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Fewer cases of malaria during pregnancy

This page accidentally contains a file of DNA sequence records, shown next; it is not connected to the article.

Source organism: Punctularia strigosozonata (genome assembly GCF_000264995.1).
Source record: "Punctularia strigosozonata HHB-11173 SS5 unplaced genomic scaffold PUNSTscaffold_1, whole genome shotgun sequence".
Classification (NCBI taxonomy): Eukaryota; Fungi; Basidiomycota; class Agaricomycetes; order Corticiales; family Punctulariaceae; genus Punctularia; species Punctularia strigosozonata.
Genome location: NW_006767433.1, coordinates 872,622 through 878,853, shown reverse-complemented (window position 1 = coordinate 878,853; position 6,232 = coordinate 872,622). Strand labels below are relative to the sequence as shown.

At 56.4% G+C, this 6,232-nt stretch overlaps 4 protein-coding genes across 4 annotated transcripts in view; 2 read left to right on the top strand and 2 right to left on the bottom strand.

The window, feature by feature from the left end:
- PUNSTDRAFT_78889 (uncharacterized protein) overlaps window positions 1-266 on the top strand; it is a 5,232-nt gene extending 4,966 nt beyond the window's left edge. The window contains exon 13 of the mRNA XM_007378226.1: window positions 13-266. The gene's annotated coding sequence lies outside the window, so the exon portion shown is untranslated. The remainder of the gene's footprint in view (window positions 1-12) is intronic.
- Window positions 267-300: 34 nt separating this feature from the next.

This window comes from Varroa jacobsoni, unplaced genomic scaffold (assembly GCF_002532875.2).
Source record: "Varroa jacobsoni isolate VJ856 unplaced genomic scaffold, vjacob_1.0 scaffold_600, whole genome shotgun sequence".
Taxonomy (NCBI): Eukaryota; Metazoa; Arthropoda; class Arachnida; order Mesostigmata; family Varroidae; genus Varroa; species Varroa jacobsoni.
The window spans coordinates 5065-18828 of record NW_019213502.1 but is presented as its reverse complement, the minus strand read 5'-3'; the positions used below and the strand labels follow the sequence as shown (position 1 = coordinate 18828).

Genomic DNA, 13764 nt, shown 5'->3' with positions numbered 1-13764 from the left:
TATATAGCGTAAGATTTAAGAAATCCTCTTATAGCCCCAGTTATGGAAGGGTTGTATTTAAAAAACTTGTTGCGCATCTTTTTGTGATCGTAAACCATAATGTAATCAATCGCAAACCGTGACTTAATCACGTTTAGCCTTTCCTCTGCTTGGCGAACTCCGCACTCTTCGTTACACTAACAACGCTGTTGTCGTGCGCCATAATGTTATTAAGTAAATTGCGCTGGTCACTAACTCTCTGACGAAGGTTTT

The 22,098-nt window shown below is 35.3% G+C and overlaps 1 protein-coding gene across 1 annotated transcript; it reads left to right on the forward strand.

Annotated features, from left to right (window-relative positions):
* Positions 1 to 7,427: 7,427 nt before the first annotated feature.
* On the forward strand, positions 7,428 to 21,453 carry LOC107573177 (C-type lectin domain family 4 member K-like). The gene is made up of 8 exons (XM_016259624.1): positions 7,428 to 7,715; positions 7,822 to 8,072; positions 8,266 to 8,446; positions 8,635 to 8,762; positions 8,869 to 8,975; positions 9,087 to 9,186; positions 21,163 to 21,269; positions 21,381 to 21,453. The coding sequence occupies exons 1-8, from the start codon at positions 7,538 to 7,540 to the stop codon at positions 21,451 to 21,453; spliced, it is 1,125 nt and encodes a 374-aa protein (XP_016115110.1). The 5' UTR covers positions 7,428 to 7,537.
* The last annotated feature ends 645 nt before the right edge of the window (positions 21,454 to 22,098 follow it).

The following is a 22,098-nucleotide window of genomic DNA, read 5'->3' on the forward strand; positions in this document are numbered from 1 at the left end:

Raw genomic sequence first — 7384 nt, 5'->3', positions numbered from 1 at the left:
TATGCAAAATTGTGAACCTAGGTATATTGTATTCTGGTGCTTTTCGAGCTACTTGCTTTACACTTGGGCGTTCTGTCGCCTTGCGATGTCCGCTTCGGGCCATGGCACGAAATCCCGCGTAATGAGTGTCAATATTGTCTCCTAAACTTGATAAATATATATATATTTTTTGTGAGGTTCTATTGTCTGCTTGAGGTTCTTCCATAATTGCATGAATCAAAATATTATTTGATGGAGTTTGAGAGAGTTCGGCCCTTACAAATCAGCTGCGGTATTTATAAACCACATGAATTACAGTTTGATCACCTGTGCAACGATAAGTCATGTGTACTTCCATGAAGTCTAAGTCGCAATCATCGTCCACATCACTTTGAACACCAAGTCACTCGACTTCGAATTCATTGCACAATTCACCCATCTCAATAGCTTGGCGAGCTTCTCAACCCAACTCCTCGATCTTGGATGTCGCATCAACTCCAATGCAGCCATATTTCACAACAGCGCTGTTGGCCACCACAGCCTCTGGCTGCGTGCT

Cases of gestational malaria have decreased in Brazil over the last decade, but they still represent a serious risk to pregnant women in regions where the disease is endemic, according to a survey carried out by researchers from the University of São Paulo (USP) and technicians from Brazil’s Ministry of Health. Led by Claudio Marinho, a biologist from the Institute of Biomedical Sciences (ICB) at USP, the team analyzed data from the Malaria Epidemiological Surveillance System on 61,833 women with the disease. There was a 50.1% reduction in the total number of cases between January 2004 and December 2018, with Plasmodium vivax responsible for most cases (The Lancet Regional Health, May 27). The drop, however, does not make the issue any less of a concern. The disease remains a serious public health problem across the Amazon region, especially in the municipalities of São Gabriel da Cachoeira, Japurá, Atalaia do Norte, and Barcelos in the state of Amazonas. Women aged 15 to 24 and with a lower level of education were the most affected, accounting for 60.5% of cases. “It is important for malaria control programs to use this data to identify areas that may require greater surveillance or interventions and to create specific strategies to protect pregnant women and their babies from the consequences of the disease,” says Marinho.